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Janus Decided: Supreme Court Invalidates Mandatory Public Union Fees

The U.S. Supreme Court waited until the last day of its term to release the much-anticipated decision over mandatory public union fees in Janus v. AFSCME. In a 5-4 decision along party lines, the court ruled that public unions cannot force non-members to pay dues, giving every public sector employee in the United States right-to-work protections. The opinion’s author, Justice Samuel Alito, held that “employees must choose to support the union before anything is taken from them. Accordingly, neither an agency fee nor any other form of payment to a public-sector union may be deducted from an employee, nor may any other attempt be made to collect such a payment, unless the employee affirmatively consents to pay.”

As explained here previously, prior to Janus, public unions were able to charge non-members “agency” or “fair share” fees, which represented the percentage of union dues that were used on contract-related costs. These fees, allowed under the Supreme Court’s Abood v. Detroit Board of Education decision in 1977, were permissible because they covered the cost of services that each employee benefited from, such as collective bargaining and contract administration for handling grievance procedures. Public unions could not, however, charge for other expenses like political lobbying and donations.

Mark Janus was a state government employee in Illinois who objected to the payment of fair share fees to the American Federation of State, County and Municipal Employees union (AFSCME), one of the country’s largest unions. Janus’ fair share fees were 78 percent of the ordinary union dues collected by AFSCME. Janus’ winning argument was that it was a violation of the First Amendment to compel non-members to pay the fair share fees because a public union’s bargaining with the government cannot be separated from political lobbying, so inevitably the “fair share” fees are being used for political purposes – an issue Abood attempted to resolve. On the other hand, AFSCME argued that eliminating the fair share requirement would put a burden on public unions who would be posed with a free rider problem. The high court found this argument, and others, unavailing.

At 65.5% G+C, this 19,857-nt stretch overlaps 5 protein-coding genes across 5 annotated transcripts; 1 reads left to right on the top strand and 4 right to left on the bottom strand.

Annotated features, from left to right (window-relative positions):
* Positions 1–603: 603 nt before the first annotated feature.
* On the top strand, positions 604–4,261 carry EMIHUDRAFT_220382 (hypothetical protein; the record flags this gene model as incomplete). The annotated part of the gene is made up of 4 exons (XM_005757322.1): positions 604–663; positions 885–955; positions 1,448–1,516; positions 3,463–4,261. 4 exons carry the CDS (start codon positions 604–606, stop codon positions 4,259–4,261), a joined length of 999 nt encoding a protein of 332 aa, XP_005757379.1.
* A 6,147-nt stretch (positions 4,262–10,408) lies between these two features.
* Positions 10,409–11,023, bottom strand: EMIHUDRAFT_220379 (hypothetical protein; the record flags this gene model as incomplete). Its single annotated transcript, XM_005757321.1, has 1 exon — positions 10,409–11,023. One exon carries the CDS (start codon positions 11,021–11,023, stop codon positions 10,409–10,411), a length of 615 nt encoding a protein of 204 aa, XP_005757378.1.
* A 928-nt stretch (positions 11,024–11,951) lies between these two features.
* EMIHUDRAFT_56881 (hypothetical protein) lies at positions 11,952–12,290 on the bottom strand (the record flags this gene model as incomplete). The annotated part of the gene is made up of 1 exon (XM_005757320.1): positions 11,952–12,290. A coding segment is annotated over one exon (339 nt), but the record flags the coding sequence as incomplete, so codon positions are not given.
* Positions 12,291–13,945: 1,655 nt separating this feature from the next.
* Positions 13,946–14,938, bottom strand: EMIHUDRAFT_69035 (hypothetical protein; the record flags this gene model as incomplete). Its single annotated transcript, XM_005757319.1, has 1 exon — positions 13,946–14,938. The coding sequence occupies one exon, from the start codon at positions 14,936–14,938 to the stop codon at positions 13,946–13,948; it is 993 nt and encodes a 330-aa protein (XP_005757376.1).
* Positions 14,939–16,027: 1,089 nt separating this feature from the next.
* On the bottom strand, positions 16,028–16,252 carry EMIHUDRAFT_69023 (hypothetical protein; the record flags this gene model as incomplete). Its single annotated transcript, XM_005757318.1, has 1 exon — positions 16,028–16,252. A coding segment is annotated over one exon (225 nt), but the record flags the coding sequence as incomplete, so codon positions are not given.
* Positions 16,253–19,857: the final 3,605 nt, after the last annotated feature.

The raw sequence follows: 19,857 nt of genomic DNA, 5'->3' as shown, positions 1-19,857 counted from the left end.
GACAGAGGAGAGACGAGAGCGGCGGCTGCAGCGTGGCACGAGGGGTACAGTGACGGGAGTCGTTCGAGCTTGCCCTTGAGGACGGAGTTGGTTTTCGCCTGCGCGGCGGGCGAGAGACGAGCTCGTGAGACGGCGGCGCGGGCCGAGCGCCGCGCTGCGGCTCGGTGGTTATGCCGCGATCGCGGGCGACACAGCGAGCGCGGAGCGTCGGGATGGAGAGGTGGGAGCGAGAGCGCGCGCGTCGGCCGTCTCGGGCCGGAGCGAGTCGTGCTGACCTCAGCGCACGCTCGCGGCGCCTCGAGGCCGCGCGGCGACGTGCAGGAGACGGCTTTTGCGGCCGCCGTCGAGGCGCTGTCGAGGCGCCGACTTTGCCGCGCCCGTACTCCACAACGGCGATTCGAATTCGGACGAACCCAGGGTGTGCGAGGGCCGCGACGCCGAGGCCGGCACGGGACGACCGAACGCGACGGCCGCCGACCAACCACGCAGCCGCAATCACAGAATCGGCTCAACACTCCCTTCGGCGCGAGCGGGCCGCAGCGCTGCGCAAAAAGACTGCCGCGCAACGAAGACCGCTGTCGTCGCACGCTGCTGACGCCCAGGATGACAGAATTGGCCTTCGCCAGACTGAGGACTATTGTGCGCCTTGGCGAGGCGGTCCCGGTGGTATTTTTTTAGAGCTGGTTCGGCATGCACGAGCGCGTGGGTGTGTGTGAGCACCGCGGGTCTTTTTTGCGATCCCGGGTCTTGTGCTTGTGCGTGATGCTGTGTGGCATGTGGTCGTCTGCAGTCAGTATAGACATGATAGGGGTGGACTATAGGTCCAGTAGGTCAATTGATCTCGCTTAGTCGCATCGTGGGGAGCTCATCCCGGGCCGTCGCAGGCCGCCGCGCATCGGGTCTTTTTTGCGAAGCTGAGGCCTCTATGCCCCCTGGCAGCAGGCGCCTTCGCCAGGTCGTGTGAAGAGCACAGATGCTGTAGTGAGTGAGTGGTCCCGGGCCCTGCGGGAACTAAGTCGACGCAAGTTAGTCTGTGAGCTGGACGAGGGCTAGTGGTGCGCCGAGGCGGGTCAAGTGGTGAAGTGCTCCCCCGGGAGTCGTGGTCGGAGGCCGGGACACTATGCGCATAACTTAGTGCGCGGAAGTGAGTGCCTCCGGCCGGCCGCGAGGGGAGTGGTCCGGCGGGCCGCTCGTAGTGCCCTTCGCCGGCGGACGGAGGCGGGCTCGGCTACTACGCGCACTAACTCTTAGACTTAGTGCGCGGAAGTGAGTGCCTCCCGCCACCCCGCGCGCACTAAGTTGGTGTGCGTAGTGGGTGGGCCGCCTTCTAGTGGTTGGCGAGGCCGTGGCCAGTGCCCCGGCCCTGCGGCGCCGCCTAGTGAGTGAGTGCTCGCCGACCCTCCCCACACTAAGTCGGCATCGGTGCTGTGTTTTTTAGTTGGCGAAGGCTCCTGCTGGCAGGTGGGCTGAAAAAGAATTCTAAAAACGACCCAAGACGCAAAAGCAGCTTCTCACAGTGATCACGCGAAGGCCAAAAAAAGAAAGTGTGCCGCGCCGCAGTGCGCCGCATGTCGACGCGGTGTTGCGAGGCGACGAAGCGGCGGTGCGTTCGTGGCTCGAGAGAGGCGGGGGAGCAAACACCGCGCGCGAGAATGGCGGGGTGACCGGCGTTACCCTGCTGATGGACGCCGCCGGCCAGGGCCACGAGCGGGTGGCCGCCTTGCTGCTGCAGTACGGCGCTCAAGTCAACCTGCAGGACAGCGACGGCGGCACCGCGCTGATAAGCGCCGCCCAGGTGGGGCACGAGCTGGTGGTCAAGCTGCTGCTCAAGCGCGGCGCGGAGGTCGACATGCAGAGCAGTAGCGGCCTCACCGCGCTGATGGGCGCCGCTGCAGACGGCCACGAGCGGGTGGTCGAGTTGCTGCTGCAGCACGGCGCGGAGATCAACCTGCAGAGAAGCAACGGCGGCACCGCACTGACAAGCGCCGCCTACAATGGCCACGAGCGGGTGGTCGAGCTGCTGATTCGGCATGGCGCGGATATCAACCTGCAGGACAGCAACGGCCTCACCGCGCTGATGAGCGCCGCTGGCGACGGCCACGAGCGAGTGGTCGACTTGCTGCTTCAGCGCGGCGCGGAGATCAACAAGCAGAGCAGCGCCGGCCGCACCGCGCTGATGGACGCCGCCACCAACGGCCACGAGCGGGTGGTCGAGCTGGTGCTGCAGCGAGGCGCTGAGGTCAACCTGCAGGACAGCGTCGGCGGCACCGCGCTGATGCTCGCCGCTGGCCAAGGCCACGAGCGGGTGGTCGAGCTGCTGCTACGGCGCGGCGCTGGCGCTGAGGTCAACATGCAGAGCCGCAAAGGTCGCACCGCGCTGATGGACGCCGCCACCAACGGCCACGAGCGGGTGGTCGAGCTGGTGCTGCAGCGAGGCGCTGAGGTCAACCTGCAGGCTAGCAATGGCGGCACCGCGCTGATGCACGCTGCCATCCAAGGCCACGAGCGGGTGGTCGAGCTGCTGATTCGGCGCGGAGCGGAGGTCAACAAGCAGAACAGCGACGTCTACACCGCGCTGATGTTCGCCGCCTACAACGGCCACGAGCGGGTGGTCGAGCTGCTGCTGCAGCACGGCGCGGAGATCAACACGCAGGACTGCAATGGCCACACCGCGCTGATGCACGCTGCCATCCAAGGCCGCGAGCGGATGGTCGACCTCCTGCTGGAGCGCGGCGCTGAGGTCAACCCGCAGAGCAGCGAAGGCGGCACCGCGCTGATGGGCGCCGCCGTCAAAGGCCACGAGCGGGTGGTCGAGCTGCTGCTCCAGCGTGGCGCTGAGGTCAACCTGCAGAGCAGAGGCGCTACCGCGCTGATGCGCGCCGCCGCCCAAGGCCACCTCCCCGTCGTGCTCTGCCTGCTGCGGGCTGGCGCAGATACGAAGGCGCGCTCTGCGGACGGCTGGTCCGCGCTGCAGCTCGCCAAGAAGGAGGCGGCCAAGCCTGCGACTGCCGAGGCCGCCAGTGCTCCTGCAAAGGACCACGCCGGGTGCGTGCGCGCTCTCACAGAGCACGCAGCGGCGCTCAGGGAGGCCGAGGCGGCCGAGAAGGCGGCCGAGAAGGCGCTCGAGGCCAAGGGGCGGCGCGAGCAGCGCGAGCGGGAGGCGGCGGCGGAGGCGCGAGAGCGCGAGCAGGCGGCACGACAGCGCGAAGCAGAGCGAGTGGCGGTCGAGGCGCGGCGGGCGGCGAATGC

The writing had been on the wall for over a year now, as a similar case last year, Friedrichs v. California Teachers Ass’n, was deadlocked 4-4 after the death of Justice Antonin Scalia. After the appointment of Neil Gorsuch, public unions in the 22 states with “fair share” laws mounted aggressive campaigns attempting to sign up members and lock them into paying dues prior to Janus becoming law.

The decision is a blow to public sector unions, which remain an area of strength for the labor movement in today’s climate. In the most recent data released by the Bureau of Labor Statistics in January of this year, the public sector was 34.4 percent unionized, a stark comparison to the paltry 6.5 percent in the private sector. The effect of the decision is akin to that felt by private sector unions in right-to-work states, in that unions must still represent non-members who do not contribute financially to the union, a financial burden that will deplete public union coffers as unions are asked to operate with fewer resources.

© 2020 BARNES & THORNBURG LLPNational Law Review, Volume VIII, Number 178


About this Author

Thomas Payne Labor and Employment Attorney Barnes Thornburg Law Firm Indianapolis

Thomas Payne is an associate in the Indianapolis office of Barnes & Thornburg, where he is a member of the Labor and Employment Department.

Prior to joining Barnes & Thornburg full time, Thomas served as a summer associate in the firm’s Indianapolis office. He also gained experience as a pro bono law clerk for the Indiana Office of the Attorney General and for the Honorable Lance Hamner of the Johnson County Superior Court.

With an eye toward becoming a lawyer, Thomas began his education at Purdue University,...